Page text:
Using Common Marketing Approaches In Uncommon Places

What would happen if we took the same “common approach” that we use to solve business problems and applied it to an “uncommon place” in our every day lives? Sarah Joyce asks us what we would do as CEO of an organization that is important to her, and challenges us to apply the same framework as “CEO” of the things that are important to us, too.

Joyce is a member of the Class of 2014 at the Stanford Graduate School of Business, and is part of the LOWkeynotes initiative.

Visit these websites to learn more about LOWkeynotes and the Mastery in Communication Initiative at the Stanford Graduate School of Business.

Related Links
LOWkeynotes: http://www.gsb.stanford.edu/lowkeynotes
Mastery in Communication Initiative: http://www.gsb.stanford.edu/mastery/

Learn the 50 Effective Guerrilla Marketing Ideas for Small Businesses. Get it Today for free at Guerrilla Marketing Ideas for Small Businesses.

50 Effective Guerrilla Marketing Ideas for Small Businesses

Guerrilla Marketing Ideas 50 Effective Guerrilla Marketing Ideas for Small Businesses

Photo credit: blog.guerrillacomm.com

 

Guerrilla marketing is an advertising strategy in which low-cost unconventional means (graffiti, sticker bombing, flash mobs) are used, often in a localized fashion or large network of individual cells, to convey or promote a product or an idea. The term guerrilla marketing is easily traced to guerrilla warfare which utilizes a typical tactics to achieve a goal in a competitive and unforgiving environment.

The concept of guerrilla marketing was invented as an unconventional system of promotions that relies on time, energy and imagination rather than a big marketing budget. Typically, guerrilla marketing campaigns are unexpected and unconventional, potentially interactive, and consumers are targeted in unexpected places.

The objective of guerrilla marketing is to create a unique, engaging and thought-provoking concept to generate buzz, and consequently turn viral. The term was coined and defined by Jay Conrad Levinson in his book Guerrilla Marketing (1984). The term has since entered the popular marketing vocabulary and marketing textbooks.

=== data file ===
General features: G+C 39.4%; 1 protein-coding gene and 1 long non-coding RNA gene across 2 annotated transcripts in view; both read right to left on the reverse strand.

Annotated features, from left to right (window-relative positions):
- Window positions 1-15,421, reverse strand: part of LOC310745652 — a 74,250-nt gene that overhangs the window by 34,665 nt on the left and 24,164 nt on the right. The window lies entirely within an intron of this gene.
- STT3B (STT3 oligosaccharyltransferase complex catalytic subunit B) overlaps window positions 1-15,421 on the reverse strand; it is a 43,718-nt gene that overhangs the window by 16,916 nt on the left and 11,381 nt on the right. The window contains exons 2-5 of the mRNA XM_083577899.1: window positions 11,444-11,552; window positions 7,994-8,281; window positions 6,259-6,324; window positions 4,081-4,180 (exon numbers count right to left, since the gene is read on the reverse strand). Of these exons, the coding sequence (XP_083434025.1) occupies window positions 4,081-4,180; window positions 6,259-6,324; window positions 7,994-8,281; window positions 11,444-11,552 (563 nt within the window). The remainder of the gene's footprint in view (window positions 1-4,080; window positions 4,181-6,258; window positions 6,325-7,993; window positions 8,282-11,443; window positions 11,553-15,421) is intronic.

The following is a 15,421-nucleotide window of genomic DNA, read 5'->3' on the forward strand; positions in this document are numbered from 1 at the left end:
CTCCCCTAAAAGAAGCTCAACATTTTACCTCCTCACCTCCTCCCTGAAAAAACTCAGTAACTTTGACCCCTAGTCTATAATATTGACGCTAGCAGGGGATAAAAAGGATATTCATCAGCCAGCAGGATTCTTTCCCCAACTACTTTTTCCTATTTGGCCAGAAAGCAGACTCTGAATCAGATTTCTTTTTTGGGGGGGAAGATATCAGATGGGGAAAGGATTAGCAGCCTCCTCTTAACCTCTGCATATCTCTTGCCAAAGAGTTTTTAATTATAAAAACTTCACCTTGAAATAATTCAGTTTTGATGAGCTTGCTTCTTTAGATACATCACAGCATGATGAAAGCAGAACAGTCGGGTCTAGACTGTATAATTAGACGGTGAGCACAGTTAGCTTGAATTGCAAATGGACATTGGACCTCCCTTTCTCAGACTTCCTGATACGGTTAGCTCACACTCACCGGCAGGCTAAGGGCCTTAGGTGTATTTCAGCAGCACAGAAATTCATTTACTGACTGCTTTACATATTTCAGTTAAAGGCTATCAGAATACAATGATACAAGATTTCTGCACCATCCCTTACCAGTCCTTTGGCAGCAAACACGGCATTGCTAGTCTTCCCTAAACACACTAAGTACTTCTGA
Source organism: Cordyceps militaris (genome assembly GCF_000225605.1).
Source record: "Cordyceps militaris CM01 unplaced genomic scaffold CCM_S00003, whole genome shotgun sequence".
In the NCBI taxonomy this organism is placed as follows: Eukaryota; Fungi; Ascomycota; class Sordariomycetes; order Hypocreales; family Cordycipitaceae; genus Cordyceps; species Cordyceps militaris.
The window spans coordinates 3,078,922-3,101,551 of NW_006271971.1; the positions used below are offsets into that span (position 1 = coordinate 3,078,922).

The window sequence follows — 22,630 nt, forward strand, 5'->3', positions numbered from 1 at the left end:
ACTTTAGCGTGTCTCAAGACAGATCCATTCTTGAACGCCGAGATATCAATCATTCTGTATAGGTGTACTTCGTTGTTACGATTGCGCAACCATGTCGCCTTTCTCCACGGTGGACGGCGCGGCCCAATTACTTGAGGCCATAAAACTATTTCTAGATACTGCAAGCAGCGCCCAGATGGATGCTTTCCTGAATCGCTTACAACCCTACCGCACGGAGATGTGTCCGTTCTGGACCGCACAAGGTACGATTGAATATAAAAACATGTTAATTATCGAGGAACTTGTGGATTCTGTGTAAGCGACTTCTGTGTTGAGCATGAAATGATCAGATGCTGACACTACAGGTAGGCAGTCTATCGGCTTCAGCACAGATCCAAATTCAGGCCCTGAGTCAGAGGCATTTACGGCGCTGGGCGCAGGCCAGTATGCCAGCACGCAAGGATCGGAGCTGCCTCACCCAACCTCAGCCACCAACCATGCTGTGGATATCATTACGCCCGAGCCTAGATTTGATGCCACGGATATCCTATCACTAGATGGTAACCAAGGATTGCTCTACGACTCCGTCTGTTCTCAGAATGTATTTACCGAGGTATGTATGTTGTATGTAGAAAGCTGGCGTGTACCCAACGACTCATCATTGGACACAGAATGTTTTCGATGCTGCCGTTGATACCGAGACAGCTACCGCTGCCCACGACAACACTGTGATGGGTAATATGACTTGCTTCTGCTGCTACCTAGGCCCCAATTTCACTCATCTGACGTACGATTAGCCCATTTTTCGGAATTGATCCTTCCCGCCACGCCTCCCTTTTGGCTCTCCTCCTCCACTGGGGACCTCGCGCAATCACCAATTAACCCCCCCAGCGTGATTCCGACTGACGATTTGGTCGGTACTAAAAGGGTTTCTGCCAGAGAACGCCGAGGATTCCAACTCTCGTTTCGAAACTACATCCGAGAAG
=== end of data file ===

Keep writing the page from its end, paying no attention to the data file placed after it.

Guerrilla marketing involves unusual approaches such as intercept encounters in public places, street giveaways of products, PR stunts, or any unconventional marketing intended to get maximum results from minimal resources. More innovative approaches to guerrilla marketing now utilize mobile digital technologies to engage the consumer and create a memorable brand experience.

Guerrilla marketing focuses on low cost creative strategies of marketing. Basic requirements are time, energy, and imagination and not money. Profits, not sales, are the primary measure of success. Emphasis is on retaining existing customers rather than acquiring new ones.

Levinson says that when implementing guerrilla marketing tactics, small size is actually an advantage. Small organizations and entrepreneurs are able to obtain publicity more easily than large companies, as they are closer to their customers and considerably more agile.

Yet ultimately, according to Levinson, the guerrilla marketer must “deliver the goods”. In The Guerrilla Marketing Handbook, he states: “In order to sell a product or a service, a company must establish a relationship with the customer. It must build trust and support the customer’s needs, and it must provide a product that delivers the promised benefits.

Levinson identifies the following principles as the foundation of guerrilla marketing:

1) Guerrilla Marketing is specifically geared for the small business and entrepreneur.

2) It should be based on human psychology rather than experience, judgment, and guesswork.

3) The primary statistic to measure your business is the amount of profits, not sales.

4) The marketer should also concentrate on how many new relationships are made each month.

5) Create a standard of excellence with an acute focus instead of trying to diversify by offering too many diverse products and services.

6) Instead of concentrating on getting new customers, aim for more referrals, more transactions with existing customers, and larger transactions.

7) Forget about the competition and concentrate more on cooperating with other businesses.